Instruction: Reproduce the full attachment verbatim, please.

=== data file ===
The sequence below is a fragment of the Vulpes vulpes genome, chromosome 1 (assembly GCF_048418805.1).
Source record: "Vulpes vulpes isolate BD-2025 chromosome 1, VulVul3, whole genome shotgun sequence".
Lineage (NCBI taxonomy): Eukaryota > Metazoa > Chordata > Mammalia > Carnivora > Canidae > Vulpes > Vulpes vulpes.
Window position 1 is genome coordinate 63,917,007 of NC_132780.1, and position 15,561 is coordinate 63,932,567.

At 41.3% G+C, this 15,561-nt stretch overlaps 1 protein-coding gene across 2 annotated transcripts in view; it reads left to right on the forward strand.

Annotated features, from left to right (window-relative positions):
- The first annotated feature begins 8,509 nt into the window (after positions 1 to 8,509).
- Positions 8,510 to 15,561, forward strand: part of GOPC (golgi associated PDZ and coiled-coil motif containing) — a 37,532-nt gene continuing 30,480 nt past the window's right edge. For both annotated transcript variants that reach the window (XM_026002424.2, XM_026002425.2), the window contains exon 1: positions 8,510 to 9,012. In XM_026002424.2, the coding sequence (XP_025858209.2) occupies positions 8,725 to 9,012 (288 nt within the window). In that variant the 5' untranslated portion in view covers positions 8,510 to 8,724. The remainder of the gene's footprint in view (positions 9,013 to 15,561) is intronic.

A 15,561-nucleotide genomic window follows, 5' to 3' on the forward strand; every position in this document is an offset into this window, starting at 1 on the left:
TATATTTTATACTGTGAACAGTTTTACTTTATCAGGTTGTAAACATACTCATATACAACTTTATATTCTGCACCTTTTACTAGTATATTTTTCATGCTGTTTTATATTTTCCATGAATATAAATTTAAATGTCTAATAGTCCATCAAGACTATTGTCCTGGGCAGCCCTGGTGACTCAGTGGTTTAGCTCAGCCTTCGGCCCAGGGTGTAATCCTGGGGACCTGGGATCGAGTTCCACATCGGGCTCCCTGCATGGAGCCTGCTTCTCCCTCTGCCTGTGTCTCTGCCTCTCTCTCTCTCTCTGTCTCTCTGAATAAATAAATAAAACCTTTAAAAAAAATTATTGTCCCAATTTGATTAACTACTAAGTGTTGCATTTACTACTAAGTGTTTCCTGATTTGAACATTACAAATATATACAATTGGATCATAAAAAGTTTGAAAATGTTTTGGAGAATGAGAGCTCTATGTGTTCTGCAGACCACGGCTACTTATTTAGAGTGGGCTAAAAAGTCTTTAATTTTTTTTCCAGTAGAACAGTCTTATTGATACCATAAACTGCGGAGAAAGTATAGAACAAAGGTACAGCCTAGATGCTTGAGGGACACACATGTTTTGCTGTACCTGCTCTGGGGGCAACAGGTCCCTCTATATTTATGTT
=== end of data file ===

The sequence below is a fragment of the Vulpes vulpes genome, chromosome 1 (assembly GCF_048418805.1).
Source record: "Vulpes vulpes isolate BD-2025 chromosome 1, VulVul3, whole genome shotgun sequence".
Lineage (NCBI taxonomy): Eukaryota > Metazoa > Chordata > Mammalia > Carnivora > Canidae > Vulpes > Vulpes vulpes.
Window position 1 is genome coordinate 63,917,007 of NC_132780.1, and position 15,561 is coordinate 63,932,567.

At 41.3% G+C, this 15,561-nt stretch overlaps 1 protein-coding gene across 2 annotated transcripts in view; it reads left to right on the forward strand.

Annotated features, from left to right (window-relative positions):
- The first annotated feature begins 8,509 nt into the window (after positions 1 to 8,509).
- Positions 8,510 to 15,561, forward strand: part of GOPC (golgi associated PDZ and coiled-coil motif containing) — a 37,532-nt gene continuing 30,480 nt past the window's right edge. For both annotated transcript variants that reach the window (XM_026002424.2, XM_026002425.2), the window contains exon 1: positions 8,510 to 9,012. In XM_026002424.2, the coding sequence (XP_025858209.2) occupies positions 8,725 to 9,012 (288 nt within the window). In that variant the 5' untranslated portion in view covers positions 8,510 to 8,724. The remainder of the gene's footprint in view (positions 9,013 to 15,561) is intronic.

A 15,561-nucleotide genomic window follows, 5' to 3' on the forward strand; every position in this document is an offset into this window, starting at 1 on the left:
TATATTTTATACTGTGAACAGTTTTACTTTATCAGGTTGTAAACATACTCATATACAACTTTATATTCTGCACCTTTTACTAGTATATTTTTCATGCTGTTTTATATTTTCCATGAATATAAATTTAAATGTCTAATAGTCCATCAAGACTATTGTCCTGGGCAGCCCTGGTGACTCAGTGGTTTAGCTCAGCCTTCGGCCCAGGGTGTAATCCTGGGGACCTGGGATCGAGTTCCACATCGGGCTCCCTGCATGGAGCCTGCTTCTCCCTCTGCCTGTGTCTCTGCCTCTCTCTCTCTCTCTGTCTCTCTGAATAAATAAATAAAACCTTTAAAAAAAATTATTGTCCCAATTTGATTAACTACTAAGTGTTGCATTTACTACTAAGTGTTTCCTGATTTGAACATTACAAATATATACAATTGGATCATAAAAAGTTTGAAAATGTTTTGGAGAATGAGAGCTCTATGTGTTCTGCAGACCACGGCTACTTATTTAGAGTGGGCTAAAAAGTCTTTAATTTTTTTTCCAGTAGAACAGTCTTATTGATACCATAAACTGCGGAGAAAGTATAGAACAAAGGTACAGCCTAGATGCTTGAGGGACACACATGTTTTGCTGTACCTGCTCTGGGGGCAACAGGTCCCTCTATATTTATGTT